Not even the state can possess the nuts for propagation

It gets better though, and by better I mean bad. The law is fascinatingly byzantine in the case of butternuts, and I’m quoting the DNR here: “not even the State Nursery can possess the nuts for purposes of propagation”. So, you can’t plant butternuts, I can’t plant butternuts, and neither can the state. So, my question is, how the hell are we supposed to help this tree if no one can touch it? Is there nutting we can do?

Fresh butternuts (left) Dried butternuts (right).

Hammons Black Walnuts

David Shields On Black Walnut Candy

David ShieldsOn Black Walnut Candy

Of all the nuts in the antioxidant rich Juglans family, the black walnut has the most distinctive flavor—sweet, with a licorice note, a mild bitterness, and a mellow resonance as the oils linger in the mouth.

The chemistry of the nut is complex, high in y-Tocopherols, and highest in poly-unsaturated fatty acids among nuts, with a rich array of Phenolics and Flavanoids. Food scientists have long been aware of the beneficial effects of black walnut on human health.

Because of the notorious difficulty of removing the nut meats from the shell, the commercial culinary exploitation of the nut has been modest compared to its relatives the hickory, and the walnut.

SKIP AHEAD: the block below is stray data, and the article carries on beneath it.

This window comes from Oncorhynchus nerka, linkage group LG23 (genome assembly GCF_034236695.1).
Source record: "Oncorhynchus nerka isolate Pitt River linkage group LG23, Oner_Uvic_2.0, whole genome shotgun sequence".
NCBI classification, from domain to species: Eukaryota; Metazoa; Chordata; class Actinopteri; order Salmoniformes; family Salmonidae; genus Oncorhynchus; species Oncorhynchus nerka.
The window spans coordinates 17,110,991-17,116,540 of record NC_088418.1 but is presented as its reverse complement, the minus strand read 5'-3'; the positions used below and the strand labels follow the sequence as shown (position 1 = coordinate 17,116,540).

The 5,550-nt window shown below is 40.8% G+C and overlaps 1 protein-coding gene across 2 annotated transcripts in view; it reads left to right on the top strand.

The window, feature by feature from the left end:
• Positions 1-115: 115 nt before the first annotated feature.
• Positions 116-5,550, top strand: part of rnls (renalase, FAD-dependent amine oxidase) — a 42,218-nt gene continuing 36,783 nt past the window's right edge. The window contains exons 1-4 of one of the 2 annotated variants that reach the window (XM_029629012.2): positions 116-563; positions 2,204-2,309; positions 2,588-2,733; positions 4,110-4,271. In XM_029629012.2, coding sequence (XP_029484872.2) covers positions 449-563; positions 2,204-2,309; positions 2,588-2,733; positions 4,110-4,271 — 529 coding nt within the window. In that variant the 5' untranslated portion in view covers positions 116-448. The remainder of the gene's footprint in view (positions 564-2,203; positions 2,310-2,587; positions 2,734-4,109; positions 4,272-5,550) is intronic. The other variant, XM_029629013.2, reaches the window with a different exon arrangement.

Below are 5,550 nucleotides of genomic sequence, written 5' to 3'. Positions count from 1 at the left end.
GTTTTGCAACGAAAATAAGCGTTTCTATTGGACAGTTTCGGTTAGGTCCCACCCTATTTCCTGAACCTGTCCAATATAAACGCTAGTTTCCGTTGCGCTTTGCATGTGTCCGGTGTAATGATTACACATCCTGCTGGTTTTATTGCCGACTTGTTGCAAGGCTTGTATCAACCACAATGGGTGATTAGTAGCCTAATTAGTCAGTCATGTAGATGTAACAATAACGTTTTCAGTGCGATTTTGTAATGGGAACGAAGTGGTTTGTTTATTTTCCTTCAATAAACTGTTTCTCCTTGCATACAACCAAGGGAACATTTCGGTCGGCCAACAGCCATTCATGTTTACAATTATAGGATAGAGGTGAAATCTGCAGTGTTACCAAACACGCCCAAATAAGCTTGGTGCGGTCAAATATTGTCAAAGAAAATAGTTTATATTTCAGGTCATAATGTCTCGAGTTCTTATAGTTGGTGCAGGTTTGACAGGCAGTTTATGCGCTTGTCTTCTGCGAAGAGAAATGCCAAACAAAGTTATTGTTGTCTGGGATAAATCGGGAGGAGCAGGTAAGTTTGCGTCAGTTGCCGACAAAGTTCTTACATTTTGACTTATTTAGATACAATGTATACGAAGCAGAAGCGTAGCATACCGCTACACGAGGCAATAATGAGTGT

Currently the Hammons Company of Missouri is the major supplier of processed nut meats, but home foragers have kept alive a rich tradition of home baked black walnut confections and candies.


Because of its distinctive flavor, the black walnut was subject to extensive experimentation as a candy ingredient–an array of fudges, taffies, chews, and brittles came into being. One of the classic creations was a candy in which chopped meats were coated with molten maple sugar, water and butter.

A southern version of the candy used the following formula:

Three cups of white sugar; 1/c cup of vinegar; 1 tablespoon of dark molasses, 1 tablespoon of butter. This was cooked until the water test turned the hot mixture brittle. Take off fire, stir in 2 cups of black walnuts that have been pounded fine. Stir mixture until it thickens. Pour rapidly in a buttered dish and cut into squares. The Pullman News (December 1928), 270

This basic formula could be tarted up by adding almond or orange extract and by upping the molasses component from 1 to 3 tablespoons.

Among the stranger black walnut confections was Sauer Kraut Candy: which used equal parts black walnut meats and shredded coconut as the material for a brown sugar, goldens syrup, milk and butter matrix. It was cut into long strips. I’ve never tasted this or seen this made.

Black walnut brittle was the simplest candy to make. You poured a salted simply syrup onto chopped nuts onto a cold candy slab and set it set.

There was a moment in the early 20th century when taffy chews were made with black walnuts, but the near equal mix of sugar, corn syrup, an molasses in the candy body made this rather noxiously sweet.